Sleep-sharing has its drawbacks, including fewer/limited intimate moments with the spouse, sleeping discomforts and inadequate rest, and higher risk of transmitting illnesses. Most parents, therefore, feel that once their children are about to enter the preschool age, it would be best that they start sleeping on their own beds. Unfortunately, the transition is not without difficulties. Children used to the security of sleeping with their parents will resist this change, employing everything from tears to tantrums to go back to the old routine. According to Gayle Peterson, Ph.D, a family therapist, here are some ways you can help your toddler to sleep alone:
1. Make sure you spend enough time together during the day or in the evening after you return home from work. If he is crying because he misses you, consider spending close time with him each evening before putting him to bed. He will learn to count on this period of time as his and be more willing to relinquish you at bedtime.
2. Initiate a bedtime ritual. This will allow him to adjust to a nightly separation from you. Explain to him where mommy and daddy are sleeping.
3. Consider decreasing his daytime naps. This should make him more tired at the end of the day. If he is sleepy enough, he will be more likely to succumb to your reassuring voice and gentle but firm persistence.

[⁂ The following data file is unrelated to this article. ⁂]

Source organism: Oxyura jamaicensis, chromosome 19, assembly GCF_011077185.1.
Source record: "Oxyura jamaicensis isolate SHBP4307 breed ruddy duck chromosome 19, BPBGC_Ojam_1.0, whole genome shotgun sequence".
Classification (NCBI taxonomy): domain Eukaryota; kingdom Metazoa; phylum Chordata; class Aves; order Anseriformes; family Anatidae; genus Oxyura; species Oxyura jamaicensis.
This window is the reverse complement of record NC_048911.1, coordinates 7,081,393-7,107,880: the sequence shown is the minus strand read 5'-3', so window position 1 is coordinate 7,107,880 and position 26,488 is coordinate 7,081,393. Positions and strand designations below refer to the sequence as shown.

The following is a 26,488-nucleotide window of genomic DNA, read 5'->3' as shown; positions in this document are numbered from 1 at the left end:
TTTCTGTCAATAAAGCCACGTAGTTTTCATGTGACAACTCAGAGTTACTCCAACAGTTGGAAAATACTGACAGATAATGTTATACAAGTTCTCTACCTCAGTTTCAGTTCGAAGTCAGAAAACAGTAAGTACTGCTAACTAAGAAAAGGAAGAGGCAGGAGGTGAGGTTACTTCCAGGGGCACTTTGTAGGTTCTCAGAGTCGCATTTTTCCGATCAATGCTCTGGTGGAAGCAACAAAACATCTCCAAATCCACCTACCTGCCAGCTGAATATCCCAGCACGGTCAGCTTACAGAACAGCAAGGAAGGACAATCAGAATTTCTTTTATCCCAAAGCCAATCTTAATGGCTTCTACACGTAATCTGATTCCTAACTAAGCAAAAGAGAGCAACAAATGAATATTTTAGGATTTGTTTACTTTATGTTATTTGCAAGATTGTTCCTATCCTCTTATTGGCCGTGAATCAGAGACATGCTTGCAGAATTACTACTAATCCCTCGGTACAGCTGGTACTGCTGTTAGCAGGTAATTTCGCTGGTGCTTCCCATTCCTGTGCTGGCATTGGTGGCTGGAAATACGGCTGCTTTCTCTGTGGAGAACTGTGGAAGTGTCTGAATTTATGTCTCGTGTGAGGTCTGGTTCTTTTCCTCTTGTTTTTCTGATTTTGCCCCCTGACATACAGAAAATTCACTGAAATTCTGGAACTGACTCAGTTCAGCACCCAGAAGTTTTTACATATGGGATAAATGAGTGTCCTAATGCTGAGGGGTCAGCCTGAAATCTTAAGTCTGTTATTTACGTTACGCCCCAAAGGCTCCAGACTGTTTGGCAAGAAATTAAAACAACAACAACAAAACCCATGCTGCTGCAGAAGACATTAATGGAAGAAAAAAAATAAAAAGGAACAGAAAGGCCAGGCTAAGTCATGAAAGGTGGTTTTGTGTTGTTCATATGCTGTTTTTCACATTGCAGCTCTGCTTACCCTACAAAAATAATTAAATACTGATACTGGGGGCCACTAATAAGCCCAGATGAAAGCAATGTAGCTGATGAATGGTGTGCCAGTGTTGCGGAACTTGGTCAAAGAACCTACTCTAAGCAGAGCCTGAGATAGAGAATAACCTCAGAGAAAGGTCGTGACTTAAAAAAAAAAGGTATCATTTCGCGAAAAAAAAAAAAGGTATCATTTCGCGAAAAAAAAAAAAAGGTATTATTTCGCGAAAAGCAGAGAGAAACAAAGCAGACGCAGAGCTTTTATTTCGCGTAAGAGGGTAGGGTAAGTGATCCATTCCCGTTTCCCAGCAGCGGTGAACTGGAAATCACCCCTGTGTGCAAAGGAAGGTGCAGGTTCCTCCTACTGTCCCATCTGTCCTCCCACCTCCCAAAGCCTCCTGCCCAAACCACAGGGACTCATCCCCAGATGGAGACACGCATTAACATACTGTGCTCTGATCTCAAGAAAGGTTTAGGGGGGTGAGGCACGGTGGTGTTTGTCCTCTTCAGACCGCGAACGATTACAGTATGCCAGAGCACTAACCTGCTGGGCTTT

4. Take turns putting him to bed. This way, he can experience both mom and dad as his primary nurturers at bedtime.
5. Be prepared to stay in his room up to 30 minutes for the first few nights. It may take that long before his crying truly subsides. Patiently be with him and give him your persistent reassurances.
6. Remember that crying is a sign that your toddler is attached to you. It is your toddler’s job to cry (survival instinct), and yours to establish limits that you can live with and help him adjust to over time.
7. Stay calm. Repeatedly tell him he will be fine. Absorb his screams neutrally and calmly. It is important for your child to sense that he is indeed secure in separating from you at night.
8. Consider returning in the night to reassure him with your presence. He will eventually learn that his own bed is a safe and secure place. But do not underestimate the quality of your own internal state in calming him.
9. Don’t hesitate to contact your child’s health care provider. If your child remains highly upset despite your repeated and persistent efforts, consult your pediatrician.
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10. Keep in mind that your most effective allies in parenthood are patience, calm and determination.
Learn to answer his tears with these qualities, and you will develop the skills you need to help him “let go” and trust the guidelines you establish for him—now and in the future.